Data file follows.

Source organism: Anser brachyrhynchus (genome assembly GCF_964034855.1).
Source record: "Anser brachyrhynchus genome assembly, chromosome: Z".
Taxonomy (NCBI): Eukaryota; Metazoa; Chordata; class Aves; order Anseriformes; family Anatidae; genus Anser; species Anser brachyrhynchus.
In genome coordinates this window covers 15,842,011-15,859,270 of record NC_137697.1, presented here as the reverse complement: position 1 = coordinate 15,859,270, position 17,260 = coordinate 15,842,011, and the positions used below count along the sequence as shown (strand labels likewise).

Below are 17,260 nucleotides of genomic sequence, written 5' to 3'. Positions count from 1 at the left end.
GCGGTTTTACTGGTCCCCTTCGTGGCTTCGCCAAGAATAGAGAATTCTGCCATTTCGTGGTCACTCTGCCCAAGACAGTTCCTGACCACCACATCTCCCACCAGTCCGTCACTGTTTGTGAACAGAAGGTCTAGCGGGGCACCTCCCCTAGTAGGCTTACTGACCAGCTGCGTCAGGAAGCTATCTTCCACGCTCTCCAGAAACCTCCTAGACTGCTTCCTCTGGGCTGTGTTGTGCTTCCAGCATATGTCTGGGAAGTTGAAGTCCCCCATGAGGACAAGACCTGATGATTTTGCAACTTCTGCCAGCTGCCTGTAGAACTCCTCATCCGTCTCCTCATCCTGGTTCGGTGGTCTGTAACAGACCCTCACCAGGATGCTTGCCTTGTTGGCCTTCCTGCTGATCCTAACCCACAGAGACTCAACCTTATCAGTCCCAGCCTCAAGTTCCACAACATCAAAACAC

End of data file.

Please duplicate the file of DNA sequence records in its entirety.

Source organism: Anser brachyrhynchus (genome assembly GCF_964034855.1).
Source record: "Anser brachyrhynchus genome assembly, chromosome: Z".
Taxonomy (NCBI): Eukaryota; Metazoa; Chordata; class Aves; order Anseriformes; family Anatidae; genus Anser; species Anser brachyrhynchus.
In genome coordinates this window covers 15,842,011-15,859,270 of record NC_137697.1, presented here as the reverse complement: position 1 = coordinate 15,859,270, position 17,260 = coordinate 15,842,011, and the positions used below count along the sequence as shown (strand labels likewise).

Below are 17,260 nucleotides of genomic sequence, written 5' to 3'. Positions count from 1 at the left end.
GCGGTTTTACTGGTCCCCTTCGTGGCTTCGCCAAGAATAGAGAATTCTGCCATTTCGTGGTCACTCTGCCCAAGACAGTTCCTGACCACCACATCTCCCACCAGTCCGTCACTGTTTGTGAACAGAAGGTCTAGCGGGGCACCTCCCCTAGTAGGCTTACTGACCAGCTGCGTCAGGAAGCTATCTTCCACGCTCTCCAGAAACCTCCTAGACTGCTTCCTCTGGGCTGTGTTGTGCTTCCAGCATATGTCTGGGAAGTTGAAGTCCCCCATGAGGACAAGACCTGATGATTTTGCAACTTCTGCCAGCTGCCTGTAGAACTCCTCATCCGTCTCCTCATCCTGGTTCGGTGGTCTGTAACAGACCCTCACCAGGATGCTTGCCTTGTTGGCCTTCCTGCTGATCCTAACCCACAGAGACTCAACCTTATCAGTCCCAGCCTCAAGTTCCACAACATCAAAACAC